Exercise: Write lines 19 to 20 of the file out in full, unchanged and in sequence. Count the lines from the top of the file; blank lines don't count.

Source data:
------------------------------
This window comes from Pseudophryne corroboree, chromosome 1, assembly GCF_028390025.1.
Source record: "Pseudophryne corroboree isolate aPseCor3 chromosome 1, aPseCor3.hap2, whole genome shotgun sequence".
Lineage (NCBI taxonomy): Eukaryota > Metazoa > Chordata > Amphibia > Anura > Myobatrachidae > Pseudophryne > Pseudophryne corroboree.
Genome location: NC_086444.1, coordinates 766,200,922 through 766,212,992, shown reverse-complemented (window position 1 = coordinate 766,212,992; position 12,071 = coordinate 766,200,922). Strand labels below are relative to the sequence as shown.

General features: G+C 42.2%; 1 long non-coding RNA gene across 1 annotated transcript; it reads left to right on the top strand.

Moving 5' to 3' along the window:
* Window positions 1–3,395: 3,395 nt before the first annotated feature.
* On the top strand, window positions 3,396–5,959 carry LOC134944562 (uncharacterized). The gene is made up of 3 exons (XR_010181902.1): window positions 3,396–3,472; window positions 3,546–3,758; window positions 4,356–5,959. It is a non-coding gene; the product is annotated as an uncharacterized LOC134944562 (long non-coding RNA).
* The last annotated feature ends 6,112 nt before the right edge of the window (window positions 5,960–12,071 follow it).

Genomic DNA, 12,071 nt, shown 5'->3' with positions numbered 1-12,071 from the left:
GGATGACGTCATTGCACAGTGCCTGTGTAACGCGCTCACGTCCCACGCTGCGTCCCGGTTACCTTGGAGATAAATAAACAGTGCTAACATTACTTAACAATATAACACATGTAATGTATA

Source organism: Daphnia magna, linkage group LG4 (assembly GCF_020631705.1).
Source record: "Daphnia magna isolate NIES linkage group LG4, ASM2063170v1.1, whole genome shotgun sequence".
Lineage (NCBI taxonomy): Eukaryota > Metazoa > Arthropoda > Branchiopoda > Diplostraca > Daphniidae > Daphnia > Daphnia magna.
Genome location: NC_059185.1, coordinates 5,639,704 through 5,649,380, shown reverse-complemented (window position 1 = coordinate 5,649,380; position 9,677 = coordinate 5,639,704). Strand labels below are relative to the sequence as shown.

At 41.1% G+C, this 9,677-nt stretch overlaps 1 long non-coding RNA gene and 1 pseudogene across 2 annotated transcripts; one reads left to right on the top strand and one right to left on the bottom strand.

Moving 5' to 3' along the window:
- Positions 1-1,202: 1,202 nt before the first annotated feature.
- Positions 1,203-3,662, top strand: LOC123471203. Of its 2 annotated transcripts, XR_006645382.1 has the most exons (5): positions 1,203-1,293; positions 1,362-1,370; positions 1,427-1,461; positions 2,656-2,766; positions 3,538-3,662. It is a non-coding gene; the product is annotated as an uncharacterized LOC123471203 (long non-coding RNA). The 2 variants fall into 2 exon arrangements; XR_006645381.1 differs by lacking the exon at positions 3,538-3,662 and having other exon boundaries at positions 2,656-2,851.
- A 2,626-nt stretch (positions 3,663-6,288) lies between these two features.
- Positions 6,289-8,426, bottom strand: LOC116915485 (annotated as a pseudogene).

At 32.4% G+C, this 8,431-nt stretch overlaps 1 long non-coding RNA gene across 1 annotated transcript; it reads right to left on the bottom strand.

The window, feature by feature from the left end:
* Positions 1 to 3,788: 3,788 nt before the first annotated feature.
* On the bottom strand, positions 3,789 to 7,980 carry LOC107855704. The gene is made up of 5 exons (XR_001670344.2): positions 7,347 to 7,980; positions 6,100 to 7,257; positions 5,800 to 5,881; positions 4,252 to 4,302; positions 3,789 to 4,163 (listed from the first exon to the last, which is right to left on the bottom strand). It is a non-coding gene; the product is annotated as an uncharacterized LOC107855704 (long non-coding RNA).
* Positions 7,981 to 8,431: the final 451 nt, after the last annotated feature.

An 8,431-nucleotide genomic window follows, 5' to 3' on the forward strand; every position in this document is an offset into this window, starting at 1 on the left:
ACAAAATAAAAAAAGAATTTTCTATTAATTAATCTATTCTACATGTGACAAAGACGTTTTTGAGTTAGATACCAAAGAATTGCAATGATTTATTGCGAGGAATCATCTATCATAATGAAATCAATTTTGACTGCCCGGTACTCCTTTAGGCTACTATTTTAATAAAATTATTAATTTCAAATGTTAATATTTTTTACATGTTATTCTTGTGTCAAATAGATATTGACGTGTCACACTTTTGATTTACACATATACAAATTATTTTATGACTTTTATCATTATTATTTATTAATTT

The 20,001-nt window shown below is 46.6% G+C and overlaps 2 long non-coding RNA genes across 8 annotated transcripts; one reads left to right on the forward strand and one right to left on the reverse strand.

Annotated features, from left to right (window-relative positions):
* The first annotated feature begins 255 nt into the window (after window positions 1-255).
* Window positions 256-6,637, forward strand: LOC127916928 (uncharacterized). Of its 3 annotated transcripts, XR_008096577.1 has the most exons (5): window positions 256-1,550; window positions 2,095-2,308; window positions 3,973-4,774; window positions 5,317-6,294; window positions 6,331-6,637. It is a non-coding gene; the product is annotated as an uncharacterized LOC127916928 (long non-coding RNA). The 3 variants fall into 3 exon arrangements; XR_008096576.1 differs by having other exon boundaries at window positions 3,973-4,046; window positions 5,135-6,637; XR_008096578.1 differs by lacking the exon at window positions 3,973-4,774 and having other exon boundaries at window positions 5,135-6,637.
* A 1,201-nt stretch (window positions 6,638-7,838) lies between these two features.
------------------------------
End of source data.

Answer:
- Positions 1,203-3,662, top strand: LOC123471203. Of its 2 annotated transcripts, XR_006645382.1 has the most exons (5): positions 1,203-1,293; positions 1,362-1,370; positions 1,427-1,461; positions 2,656-2,766; positions 3,538-3,662. It is a non-coding gene; the product is annotated as an uncharacterized LOC123471203 (long non-coding RNA). The 2 variants fall into 2 exon arrangements; XR_006645381.1 differs by lacking the exon at positions 3,538-3,662 and having other exon boundaries at positions 2,656-2,851.
- A 2,626-nt stretch (positions 3,663-6,288) lies between these two features.